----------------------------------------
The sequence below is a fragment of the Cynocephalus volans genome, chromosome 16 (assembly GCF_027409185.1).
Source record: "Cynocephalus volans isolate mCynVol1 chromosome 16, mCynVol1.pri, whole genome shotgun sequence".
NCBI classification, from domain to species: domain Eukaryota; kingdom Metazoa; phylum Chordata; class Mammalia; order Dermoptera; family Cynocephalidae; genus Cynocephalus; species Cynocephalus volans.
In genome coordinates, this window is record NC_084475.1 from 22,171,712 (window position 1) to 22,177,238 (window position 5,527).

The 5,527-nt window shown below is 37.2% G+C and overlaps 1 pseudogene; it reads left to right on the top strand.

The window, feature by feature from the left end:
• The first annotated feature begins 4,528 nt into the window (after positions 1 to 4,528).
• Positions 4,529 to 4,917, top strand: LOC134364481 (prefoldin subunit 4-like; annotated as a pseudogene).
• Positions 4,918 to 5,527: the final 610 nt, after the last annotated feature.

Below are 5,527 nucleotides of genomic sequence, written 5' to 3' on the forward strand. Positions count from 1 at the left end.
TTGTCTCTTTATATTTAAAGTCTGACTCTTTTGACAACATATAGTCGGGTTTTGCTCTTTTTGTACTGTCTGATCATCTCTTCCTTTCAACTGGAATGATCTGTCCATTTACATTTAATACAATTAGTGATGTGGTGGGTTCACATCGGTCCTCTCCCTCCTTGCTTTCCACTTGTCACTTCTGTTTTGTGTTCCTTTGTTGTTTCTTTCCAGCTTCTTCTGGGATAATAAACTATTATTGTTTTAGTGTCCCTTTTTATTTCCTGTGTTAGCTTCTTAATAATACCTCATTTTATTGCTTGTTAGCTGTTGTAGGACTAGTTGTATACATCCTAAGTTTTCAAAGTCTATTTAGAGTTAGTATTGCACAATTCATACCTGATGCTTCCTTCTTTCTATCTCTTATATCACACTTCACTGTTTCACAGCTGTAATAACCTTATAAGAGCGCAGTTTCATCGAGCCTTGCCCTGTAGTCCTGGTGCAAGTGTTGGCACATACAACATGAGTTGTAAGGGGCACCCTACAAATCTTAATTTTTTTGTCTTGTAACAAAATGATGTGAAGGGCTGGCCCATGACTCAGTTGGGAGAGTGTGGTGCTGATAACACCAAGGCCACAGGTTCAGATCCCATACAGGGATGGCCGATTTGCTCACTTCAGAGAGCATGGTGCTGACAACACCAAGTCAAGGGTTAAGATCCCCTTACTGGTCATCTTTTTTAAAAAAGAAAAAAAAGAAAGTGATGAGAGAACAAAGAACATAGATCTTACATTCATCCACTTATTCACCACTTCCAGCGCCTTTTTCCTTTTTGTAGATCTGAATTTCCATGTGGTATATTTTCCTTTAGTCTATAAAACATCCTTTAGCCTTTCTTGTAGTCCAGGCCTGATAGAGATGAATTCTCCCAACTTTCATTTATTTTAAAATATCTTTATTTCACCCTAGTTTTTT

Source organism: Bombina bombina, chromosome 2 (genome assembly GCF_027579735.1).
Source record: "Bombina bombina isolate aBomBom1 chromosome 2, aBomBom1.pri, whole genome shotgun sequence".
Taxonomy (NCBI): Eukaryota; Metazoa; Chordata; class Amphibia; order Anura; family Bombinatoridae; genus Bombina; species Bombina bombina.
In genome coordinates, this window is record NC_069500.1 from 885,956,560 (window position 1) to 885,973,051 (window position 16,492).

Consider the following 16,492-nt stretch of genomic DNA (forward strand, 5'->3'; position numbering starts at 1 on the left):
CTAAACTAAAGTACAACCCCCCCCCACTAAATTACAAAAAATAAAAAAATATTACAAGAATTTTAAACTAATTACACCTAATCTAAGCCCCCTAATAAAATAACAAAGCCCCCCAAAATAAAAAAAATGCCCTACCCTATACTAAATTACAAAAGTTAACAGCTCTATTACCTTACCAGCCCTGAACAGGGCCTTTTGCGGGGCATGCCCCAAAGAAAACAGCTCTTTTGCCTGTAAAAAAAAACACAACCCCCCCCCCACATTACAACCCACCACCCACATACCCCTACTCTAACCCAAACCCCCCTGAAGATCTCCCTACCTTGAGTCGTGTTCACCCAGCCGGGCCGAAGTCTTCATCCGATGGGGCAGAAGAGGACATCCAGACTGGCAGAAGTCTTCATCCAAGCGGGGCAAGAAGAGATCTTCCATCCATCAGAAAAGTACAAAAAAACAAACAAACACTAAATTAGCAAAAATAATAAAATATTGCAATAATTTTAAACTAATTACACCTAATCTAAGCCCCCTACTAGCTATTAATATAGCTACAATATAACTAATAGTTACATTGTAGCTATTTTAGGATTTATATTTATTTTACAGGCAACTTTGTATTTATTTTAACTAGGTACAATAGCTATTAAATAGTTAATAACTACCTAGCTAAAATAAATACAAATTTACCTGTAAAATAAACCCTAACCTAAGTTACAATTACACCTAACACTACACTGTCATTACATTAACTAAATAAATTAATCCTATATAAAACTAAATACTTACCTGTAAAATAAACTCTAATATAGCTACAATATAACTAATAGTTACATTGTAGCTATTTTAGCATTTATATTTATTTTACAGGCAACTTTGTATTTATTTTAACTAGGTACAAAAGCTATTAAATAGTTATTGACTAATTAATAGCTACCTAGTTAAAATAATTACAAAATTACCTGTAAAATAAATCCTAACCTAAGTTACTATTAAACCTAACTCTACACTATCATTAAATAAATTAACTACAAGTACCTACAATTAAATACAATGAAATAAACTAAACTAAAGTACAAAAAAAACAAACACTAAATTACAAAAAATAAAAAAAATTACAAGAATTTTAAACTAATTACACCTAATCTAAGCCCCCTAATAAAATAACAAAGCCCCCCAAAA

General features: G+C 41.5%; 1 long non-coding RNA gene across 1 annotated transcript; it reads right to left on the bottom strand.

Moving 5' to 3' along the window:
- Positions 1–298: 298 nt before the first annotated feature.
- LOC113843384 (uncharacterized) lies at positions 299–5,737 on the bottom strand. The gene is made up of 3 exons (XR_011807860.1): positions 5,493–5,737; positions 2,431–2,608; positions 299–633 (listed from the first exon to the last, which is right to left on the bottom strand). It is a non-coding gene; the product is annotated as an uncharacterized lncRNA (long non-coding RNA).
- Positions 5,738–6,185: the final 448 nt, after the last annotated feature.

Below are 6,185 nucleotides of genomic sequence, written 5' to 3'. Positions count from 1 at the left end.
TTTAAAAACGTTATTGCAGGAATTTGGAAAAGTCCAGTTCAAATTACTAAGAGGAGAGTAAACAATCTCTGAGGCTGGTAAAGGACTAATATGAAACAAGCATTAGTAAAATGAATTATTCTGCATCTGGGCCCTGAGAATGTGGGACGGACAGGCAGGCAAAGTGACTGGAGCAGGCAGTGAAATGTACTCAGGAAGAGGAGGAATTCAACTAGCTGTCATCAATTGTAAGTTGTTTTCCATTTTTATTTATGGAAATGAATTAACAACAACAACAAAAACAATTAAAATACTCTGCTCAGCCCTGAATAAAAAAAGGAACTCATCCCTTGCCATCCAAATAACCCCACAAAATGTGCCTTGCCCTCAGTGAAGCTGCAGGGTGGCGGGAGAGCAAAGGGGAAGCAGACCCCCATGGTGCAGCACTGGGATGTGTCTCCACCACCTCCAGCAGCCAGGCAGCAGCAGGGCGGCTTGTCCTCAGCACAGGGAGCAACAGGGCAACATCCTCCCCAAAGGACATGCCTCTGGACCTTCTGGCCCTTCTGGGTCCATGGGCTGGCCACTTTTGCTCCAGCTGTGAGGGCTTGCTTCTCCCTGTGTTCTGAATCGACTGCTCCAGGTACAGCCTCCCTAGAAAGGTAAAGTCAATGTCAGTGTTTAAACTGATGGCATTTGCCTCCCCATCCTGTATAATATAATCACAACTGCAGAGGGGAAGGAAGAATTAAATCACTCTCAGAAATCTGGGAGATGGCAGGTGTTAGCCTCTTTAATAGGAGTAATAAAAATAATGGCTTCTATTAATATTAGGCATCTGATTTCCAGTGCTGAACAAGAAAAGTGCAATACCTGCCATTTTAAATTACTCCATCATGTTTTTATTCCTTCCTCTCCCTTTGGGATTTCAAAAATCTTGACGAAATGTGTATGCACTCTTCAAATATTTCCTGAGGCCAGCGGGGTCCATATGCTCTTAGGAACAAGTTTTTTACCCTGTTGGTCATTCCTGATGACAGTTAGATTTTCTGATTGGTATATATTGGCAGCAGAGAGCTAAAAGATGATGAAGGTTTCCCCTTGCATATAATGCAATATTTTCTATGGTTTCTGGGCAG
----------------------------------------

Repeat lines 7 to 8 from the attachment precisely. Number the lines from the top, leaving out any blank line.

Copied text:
• The first annotated feature begins 4,528 nt into the window (after positions 1 to 4,528).
• Positions 4,529 to 4,917, top strand: LOC134364481 (prefoldin subunit 4-like; annotated as a pseudogene).